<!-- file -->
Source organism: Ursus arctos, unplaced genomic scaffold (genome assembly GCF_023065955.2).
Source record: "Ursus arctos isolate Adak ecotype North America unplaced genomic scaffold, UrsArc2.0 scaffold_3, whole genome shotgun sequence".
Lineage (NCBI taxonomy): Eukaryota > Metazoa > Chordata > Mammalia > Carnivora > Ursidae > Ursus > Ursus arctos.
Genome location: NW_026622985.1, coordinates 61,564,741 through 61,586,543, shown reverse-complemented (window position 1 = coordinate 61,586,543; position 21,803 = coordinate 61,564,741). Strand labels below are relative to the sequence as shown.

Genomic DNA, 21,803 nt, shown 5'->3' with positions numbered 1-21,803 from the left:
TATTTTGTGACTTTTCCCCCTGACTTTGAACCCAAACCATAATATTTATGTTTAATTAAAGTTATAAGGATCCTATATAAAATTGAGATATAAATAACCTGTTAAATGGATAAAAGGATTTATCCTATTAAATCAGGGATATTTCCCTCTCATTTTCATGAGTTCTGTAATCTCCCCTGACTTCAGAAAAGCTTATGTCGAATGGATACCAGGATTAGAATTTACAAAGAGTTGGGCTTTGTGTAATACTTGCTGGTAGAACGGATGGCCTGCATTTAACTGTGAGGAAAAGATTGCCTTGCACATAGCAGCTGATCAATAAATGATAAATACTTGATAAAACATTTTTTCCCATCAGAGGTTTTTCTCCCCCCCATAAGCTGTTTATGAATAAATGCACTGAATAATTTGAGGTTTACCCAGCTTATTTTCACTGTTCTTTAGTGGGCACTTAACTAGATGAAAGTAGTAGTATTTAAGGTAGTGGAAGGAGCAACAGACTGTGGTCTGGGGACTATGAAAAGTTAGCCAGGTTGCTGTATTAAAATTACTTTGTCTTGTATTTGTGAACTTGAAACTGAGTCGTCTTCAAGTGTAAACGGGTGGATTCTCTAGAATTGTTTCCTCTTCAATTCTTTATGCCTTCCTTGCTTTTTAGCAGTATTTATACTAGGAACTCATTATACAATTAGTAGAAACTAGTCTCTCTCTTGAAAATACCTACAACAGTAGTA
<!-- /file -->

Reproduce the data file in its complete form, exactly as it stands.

Source organism: Ursus arctos, unplaced genomic scaffold (genome assembly GCF_023065955.2).
Source record: "Ursus arctos isolate Adak ecotype North America unplaced genomic scaffold, UrsArc2.0 scaffold_3, whole genome shotgun sequence".
Lineage (NCBI taxonomy): Eukaryota > Metazoa > Chordata > Mammalia > Carnivora > Ursidae > Ursus > Ursus arctos.
Genome location: NW_026622985.1, coordinates 61,564,741 through 61,586,543, shown reverse-complemented (window position 1 = coordinate 61,586,543; position 21,803 = coordinate 61,564,741). Strand labels below are relative to the sequence as shown.

Genomic DNA, 21,803 nt, shown 5'->3' with positions numbered 1-21,803 from the left:
TATTTTGTGACTTTTCCCCCTGACTTTGAACCCAAACCATAATATTTATGTTTAATTAAAGTTATAAGGATCCTATATAAAATTGAGATATAAATAACCTGTTAAATGGATAAAAGGATTTATCCTATTAAATCAGGGATATTTCCCTCTCATTTTCATGAGTTCTGTAATCTCCCCTGACTTCAGAAAAGCTTATGTCGAATGGATACCAGGATTAGAATTTACAAAGAGTTGGGCTTTGTGTAATACTTGCTGGTAGAACGGATGGCCTGCATTTAACTGTGAGGAAAAGATTGCCTTGCACATAGCAGCTGATCAATAAATGATAAATACTTGATAAAACATTTTTTCCCATCAGAGGTTTTTCTCCCCCCCATAAGCTGTTTATGAATAAATGCACTGAATAATTTGAGGTTTACCCAGCTTATTTTCACTGTTCTTTAGTGGGCACTTAACTAGATGAAAGTAGTAGTATTTAAGGTAGTGGAAGGAGCAACAGACTGTGGTCTGGGGACTATGAAAAGTTAGCCAGGTTGCTGTATTAAAATTACTTTGTCTTGTATTTGTGAACTTGAAACTGAGTCGTCTTCAAGTGTAAACGGGTGGATTCTCTAGAATTGTTTCCTCTTCAATTCTTTATGCCTTCCTTGCTTTTTAGCAGTATTTATACTAGGAACTCATTATACAATTAGTAGAAACTAGTCTCTCTCTTGAAAATACCTACAACAGTAGTA